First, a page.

How to Do the Z Press for Stronger Shoulders

How to Do the Z Press for Stronger Shoulders

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When it comes to finding new ways to improve your overhead pressing technique, sometimes you’ve gotta Z it to believe it.

Joking aside, the Z press might be one of those moves not every gymgoer is familiar with, but it’s arguably one of the best variations for reinforcing shoulder press form, according to Men’s Health fitness director Ebenezer Samuel, C.S.C.S., and fitness editor Brett Williams, NASM-CPT.

What makes it unique is that it’s done on the floor with both legs out in front of you — taking them completely out of the movement and allowing you to focus a whole lot more on core positioning. And of course, the Z press emphasizes pressing overhead without arching your back—especially important once you level up to heavier presses—when performed the right way.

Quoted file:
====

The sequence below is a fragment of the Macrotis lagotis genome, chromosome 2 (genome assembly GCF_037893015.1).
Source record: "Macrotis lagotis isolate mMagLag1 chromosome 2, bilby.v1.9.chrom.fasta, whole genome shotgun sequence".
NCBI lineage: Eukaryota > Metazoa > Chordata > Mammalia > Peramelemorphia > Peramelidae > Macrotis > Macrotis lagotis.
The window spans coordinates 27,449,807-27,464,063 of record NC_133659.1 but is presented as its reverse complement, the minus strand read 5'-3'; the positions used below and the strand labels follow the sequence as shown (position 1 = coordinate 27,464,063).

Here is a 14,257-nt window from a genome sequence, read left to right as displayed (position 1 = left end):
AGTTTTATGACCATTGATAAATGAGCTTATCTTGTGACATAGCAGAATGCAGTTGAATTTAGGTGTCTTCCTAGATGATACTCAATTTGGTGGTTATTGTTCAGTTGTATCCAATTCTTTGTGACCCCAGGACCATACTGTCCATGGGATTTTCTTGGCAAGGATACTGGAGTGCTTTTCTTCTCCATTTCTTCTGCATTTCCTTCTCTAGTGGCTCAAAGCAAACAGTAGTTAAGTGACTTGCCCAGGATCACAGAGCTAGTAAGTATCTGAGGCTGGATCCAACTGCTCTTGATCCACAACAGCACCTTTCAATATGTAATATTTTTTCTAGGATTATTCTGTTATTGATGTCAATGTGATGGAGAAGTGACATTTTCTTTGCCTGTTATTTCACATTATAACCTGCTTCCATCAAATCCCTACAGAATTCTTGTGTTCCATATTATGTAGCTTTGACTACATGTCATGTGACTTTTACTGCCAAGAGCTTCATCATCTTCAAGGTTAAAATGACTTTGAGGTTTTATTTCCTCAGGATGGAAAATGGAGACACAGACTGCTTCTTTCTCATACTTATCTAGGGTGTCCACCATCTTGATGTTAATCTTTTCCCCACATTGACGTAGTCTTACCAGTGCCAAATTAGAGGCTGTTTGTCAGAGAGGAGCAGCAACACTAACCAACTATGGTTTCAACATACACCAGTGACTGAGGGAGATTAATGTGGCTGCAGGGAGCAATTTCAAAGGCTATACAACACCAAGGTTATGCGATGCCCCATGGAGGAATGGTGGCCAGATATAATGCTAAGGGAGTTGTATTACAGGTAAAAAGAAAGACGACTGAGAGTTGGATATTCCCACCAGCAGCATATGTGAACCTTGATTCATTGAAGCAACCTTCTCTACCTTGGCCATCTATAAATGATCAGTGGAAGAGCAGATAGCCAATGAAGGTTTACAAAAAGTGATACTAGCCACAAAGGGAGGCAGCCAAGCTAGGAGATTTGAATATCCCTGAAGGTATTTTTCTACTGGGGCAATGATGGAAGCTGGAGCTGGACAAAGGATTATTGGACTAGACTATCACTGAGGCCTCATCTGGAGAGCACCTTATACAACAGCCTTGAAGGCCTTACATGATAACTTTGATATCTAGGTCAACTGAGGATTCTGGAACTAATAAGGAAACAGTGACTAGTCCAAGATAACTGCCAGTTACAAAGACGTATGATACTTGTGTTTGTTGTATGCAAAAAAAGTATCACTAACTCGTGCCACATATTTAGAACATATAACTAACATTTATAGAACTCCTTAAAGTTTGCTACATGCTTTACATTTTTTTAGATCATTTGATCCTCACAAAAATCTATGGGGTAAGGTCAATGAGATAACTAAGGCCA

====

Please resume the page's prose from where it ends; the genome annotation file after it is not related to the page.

How to Do the Z Press

So how do you do The exercise correctly? According to Samuel, the best way to start is by going single arm, using a kettlebell—this makes setting up much easier than the awkwardness of having to pull a pair of dumbbells from the floor or wrangling a barbell.

You’ll be sitting on your butt for the Z press. As far as leg placement, either a wide or narrow base works—it’s more about finding what’s comfortable for you, Samuel says.

Get the kettlebell into a tight rack position, keeping your forearm perpendicular to the ground and maintaining tension in your shoulder blades. “Here’s the strength of the Z press,” Samuel says. “Because our lower body is not part of the equation anymore, you get to think about making sure your abs are nice and tight.”

Once that’s set, drive the weight straight up, making sure to get a little squeeze at the top. Samuel says to think about stacking your joints in this position—wrist above your elbow and elbow right above your shoulder, before lowering the weight back down into the rack position.

The Z press makes a good first or second exercise in your shoulder or pressing workouts and can be done with either a kettlebell or dumbbell. Stick to about three sets of eight to 12 reps. Over time, you can try adding a heavier load to the move.

“It’s going to help you really reinforce good shoulder form as it’s going to help you build those shoulders,” Samuel says.

Want to master even more moves? Check out our entire Form Check series.

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